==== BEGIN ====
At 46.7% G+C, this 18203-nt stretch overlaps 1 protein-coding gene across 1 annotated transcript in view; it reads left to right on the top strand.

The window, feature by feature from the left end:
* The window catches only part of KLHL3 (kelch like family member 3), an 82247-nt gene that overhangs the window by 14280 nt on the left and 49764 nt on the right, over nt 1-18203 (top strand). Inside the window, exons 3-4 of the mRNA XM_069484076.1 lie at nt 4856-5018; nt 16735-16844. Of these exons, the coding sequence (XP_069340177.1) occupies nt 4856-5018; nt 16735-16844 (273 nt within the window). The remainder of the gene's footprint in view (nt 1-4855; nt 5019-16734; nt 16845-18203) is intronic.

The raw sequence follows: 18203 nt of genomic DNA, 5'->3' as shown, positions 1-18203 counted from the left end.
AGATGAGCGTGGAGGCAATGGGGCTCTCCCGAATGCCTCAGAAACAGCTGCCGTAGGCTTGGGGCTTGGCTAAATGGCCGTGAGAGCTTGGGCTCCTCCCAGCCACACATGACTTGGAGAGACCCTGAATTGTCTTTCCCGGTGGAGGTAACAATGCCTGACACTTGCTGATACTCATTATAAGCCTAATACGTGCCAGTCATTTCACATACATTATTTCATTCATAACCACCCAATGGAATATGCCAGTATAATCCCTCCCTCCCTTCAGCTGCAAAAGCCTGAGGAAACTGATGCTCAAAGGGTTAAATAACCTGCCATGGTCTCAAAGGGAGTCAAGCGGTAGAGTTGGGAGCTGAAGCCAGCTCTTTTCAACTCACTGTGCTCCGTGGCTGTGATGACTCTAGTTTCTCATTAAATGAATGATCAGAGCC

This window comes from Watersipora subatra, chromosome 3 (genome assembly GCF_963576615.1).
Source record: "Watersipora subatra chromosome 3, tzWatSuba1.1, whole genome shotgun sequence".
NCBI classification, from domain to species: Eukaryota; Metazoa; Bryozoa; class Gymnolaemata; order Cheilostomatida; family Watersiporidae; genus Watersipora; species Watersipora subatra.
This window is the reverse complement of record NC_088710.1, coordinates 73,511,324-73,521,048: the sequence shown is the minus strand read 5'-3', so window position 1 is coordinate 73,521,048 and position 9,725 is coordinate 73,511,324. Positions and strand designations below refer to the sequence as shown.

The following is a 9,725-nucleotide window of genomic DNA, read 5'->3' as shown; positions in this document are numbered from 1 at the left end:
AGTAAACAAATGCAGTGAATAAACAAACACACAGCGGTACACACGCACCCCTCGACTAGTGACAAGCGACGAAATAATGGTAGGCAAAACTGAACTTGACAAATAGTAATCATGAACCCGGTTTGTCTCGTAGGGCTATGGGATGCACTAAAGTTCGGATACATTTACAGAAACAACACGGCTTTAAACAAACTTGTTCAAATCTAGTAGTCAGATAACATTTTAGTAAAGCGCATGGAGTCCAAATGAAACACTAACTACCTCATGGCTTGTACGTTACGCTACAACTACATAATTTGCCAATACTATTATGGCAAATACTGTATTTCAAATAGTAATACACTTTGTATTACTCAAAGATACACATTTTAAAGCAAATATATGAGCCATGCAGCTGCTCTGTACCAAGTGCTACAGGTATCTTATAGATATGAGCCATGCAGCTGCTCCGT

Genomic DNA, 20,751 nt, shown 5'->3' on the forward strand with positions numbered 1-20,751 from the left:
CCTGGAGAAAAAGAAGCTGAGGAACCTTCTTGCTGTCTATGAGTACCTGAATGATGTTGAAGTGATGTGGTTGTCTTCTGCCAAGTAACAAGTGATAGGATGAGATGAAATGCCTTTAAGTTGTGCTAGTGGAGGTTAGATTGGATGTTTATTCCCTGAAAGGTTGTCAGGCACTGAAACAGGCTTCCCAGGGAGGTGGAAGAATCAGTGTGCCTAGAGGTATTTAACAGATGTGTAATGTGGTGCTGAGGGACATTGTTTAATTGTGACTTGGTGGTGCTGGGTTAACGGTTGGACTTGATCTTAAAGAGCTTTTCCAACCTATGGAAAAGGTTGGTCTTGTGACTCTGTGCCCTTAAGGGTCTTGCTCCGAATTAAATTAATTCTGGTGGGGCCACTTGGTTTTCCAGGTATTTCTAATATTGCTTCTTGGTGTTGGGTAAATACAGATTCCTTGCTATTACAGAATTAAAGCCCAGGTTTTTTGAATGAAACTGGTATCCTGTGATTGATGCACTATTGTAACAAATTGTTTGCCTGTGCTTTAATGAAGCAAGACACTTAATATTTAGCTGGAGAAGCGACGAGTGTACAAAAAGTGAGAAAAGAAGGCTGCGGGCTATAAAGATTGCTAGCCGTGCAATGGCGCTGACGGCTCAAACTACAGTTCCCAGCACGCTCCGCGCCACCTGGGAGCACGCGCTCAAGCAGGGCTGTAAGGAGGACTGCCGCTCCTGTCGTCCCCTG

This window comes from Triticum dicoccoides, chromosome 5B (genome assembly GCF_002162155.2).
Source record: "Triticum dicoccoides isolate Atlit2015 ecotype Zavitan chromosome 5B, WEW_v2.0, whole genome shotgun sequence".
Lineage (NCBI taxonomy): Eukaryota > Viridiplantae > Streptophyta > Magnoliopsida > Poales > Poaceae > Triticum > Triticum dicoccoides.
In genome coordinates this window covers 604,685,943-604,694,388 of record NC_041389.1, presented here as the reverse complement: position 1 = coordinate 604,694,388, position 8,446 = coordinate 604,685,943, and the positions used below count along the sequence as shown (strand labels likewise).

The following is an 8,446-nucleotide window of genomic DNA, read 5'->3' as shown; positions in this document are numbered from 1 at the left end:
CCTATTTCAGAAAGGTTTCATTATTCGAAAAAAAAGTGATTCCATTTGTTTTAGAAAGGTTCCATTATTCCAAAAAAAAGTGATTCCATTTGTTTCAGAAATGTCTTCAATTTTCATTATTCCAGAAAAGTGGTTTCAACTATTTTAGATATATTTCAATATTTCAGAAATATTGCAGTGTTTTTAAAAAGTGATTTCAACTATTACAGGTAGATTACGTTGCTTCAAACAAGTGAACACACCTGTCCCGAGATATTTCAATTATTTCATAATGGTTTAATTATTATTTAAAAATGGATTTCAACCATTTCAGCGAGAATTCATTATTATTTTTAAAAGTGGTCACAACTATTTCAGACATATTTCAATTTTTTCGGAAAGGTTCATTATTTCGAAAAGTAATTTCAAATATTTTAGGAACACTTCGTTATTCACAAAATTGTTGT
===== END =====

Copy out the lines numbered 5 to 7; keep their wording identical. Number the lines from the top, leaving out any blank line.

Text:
AGATGAGCGTGGAGGCAATGGGGCTCTCCCGAATGCCTCAGAAACAGCTGCCGTAGGCTTGGGGCTTGGCTAAATGGCCGTGAGAGCTTGGGCTCCTCCCAGCCACACATGACTTGGAGAGACCCTGAATTGTCTTTCCCGGTGGAGGTAACAATGCCTGACACTTGCTGATACTCATTATAAGCCTAATACGTGCCAGTCATTTCACATACATTATTTCATTCATAACCACCCAATGGAATATGCCAGTATAATCCCTCCCTCCCTTCAGCTGCAAAAGCCTGAGGAAACTGATGCTCAAAGGGTTAAATAACCTGCCATGGTCTCAAAGGGAGTCAAGCGGTAGAGTTGGGAGCTGAAGCCAGCTCTTTTCAACTCACTGTGCTCCGTGGCTGTGATGACTCTAGTTTCTCATTAAATGAATGATCAGAGCC

This window comes from Watersipora subatra, chromosome 3 (genome assembly GCF_963576615.1).
Source record: "Watersipora subatra chromosome 3, tzWatSuba1.1, whole genome shotgun sequence".